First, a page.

Legal View: Where to begin researching collective bargaining

By Marie Calvaruso

The Daily Record Newswire

Collective bargaining has received a fair share of media attention recently. Several states have proposed limiting public employee collective bargaining rights. The National Basketball Association has locked out its players until a new collective bargaining agreement is reached with the players union. Striking Verizon employees have agreed to return to work while contract negotiations continue. The National Football League owners and players ratified a collective bargaining agreement to avoid a lockout earlier this month.

There are many sources of information available to the collective bargaining researcher. Resources range from introduction to collective bargaining fundamentals to in-depth analysis of specific collective bargaining agreements. The following is a selection of resources to begin your research.

For an introduction to collective bargaining, start with the online guide from the Legal Information Institute of Cornell University Law School (http://topics.law.cornell.edu/wex/collective_bargaining). The site provides an overview of collective bargaining and resources for research. Links are provided to federal statutes, regulations and decisions, New York State statutes and decisions, and information from other states. In addition, the site links to international material and other useful websites.

There are a number of treatises available that address collective bargaining. Some of the better known include:

"Drafting the Union Contract: a Handbook for the Management Negotiator" is a two volume guide to drafting and interpreting collective bargaining agreements. Topics covered include strikes, lockouts, seniority, and health and welfare benefits.

"Gorman and Finkin's Labor Law, Unionization and Collective Bargaining 2d" offers an introduction to federal labor law and the National Labor Relations Board. Topics covered include the legality of concerted activity, the duty to bargain in good faith, and the enforcement of collective bargaining agreements.

"Malin, Slater and Hodges' Public Sector Employment 2d" provides an overview of the constitutional rights of public employees, civil service and tenure. The book highlights the legal differences between public sector and private sector workplaces. In addition, collective bargaining laws are examined.

A basic introduction for the non-legal researcher can be found in Michael Carrell's "Labor Relations and Collective Bargaining 9th." This text covers labor history, current law and trends, and negotiating tactics.

"Fundamentals of Sports Law, 2d" by Walter T. Champion Jr. provides an overview of legal aspects of professional and amateur sports. The text has a chapter devoted to the National Labor Relations Act, collective bargaining, negotiating a contract, and mediation and arbitration. Sample contracts are included.

To begin researching current state legislation dealing with collective bargaining and labor unions, the National Conference of State Legislatures offers a searchable database (www.ncsl.org/?tabid=22275). Legislation may be searched by state, keyword, sponsor, topic, status, or bill number.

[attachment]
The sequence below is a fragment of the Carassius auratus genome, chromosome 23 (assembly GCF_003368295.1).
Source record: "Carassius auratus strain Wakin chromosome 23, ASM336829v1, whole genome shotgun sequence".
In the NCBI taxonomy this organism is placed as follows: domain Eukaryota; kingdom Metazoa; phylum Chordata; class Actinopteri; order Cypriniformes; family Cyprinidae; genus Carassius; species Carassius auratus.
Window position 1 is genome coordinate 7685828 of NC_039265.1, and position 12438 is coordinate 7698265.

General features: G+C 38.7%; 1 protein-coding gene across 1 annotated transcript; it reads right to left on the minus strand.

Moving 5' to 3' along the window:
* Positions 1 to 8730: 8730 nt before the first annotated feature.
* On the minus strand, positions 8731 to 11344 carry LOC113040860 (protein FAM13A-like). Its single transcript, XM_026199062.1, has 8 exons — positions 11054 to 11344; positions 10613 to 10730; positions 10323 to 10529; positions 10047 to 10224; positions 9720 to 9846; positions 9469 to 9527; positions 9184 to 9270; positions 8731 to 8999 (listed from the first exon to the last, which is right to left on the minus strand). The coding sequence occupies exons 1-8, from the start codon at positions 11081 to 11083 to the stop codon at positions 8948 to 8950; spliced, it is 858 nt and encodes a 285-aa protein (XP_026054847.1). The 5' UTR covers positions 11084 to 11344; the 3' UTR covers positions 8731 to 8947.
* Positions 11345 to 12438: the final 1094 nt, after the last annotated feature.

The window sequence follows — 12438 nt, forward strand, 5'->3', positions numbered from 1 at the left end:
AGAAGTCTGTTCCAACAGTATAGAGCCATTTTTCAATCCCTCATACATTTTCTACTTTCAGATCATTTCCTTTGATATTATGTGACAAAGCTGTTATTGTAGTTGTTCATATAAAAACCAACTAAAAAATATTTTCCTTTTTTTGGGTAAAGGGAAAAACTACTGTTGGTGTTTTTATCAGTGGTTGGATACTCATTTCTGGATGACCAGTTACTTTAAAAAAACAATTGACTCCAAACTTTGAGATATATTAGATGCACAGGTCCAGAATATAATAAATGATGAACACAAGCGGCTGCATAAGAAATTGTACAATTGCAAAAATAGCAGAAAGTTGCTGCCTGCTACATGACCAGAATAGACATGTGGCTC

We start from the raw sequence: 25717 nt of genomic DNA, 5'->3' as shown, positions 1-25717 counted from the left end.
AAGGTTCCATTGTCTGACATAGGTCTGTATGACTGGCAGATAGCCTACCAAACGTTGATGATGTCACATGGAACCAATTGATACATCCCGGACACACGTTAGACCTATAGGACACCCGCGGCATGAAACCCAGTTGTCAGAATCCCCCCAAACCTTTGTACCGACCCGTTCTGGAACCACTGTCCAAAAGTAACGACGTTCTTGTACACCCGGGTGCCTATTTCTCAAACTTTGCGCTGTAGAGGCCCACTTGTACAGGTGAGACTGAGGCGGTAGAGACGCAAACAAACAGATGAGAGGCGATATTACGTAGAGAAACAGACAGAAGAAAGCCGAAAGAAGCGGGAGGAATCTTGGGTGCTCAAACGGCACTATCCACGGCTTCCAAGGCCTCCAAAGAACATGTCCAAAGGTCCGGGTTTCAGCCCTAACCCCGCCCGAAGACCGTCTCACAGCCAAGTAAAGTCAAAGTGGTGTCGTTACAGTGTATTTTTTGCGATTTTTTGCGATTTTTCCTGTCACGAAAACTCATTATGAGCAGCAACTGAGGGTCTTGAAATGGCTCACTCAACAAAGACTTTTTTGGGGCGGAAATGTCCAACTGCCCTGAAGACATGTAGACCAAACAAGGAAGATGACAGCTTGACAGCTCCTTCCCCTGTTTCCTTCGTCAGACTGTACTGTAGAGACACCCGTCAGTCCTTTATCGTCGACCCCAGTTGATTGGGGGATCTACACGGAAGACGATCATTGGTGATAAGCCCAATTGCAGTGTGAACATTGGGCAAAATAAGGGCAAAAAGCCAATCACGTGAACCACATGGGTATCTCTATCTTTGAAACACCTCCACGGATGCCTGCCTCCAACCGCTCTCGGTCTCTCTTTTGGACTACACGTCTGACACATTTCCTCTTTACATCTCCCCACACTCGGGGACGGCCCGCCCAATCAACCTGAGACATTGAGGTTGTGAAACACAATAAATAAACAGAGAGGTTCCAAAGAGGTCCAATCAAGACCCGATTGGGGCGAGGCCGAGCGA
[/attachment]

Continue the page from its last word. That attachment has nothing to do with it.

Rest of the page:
Researchers will find collective bargaining agreements valuable for locating sample clauses, standard inclusions, or negotiations with a specific organization. The following are sources for collective bargaining agreements.

U.S. Department of Labor Office of Labor-Management Standards (www.dol.gov/olms/regs/compliance/cba/index.htm) maintains a collection of select collective bargaining agreements covering 1,000 or more employees, excluding railroads and airlines. Agreements are arranged by private or public sector and are listed alphabetically by employer name. Collective bargaining agreement signatories submit documents voluntarily so not all materials may be current.

Union contracts can be found in the Labor Contracts Database sponsored by the Institute for Research on Labor and Employment (www.irle.berkeley.edu/library/index.php?page=3). This clearinghouse of union contracts is arranged by state, union name, and represented occupation.

Collective bargaining agreements may be purchased from the Bureau of National Affairs BNA-Plus (www.bnaplus.com/LaborDocuments.aspx). BNA maintains a collection of more than 5,000 agreements that can be ordered by phone or online.

Kheel Center for Labor-Management Documentation and Archives, Catherwood Library, Cornell University has an extensive collection of collective bargaining agreements and New York state public employee agreements. Research may be done on-site or requested through ILR:Access, a fee-based information service provided by Catherwood Library.

New York State Governor's Office of Employee Relations (www.goer.state.ny.us/Labor_Relations/Contracts/index.cfm) provides state-union contracts which the agency has negotiated and administers with nine unions representing the state's Executive Branch employees.

Do not overlook a good source of information -- the website of individual labor unions. Often unions provide access to their collective bargaining agreements. For example, the National Football League Players Association has posted its August 2011 collective bargaining agreement at www.nflplayers.com.

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Marie Calvaruso is the director of Libraries and Research Services at Harris Beach PLLC. She holds master's degrees in business administration and library science. She is a past president of the Association of Law Libraries of Upstate New York and has served on the membership and retention committee of the American Association of Law Libraries.

Published: Wed, Aug 31, 2011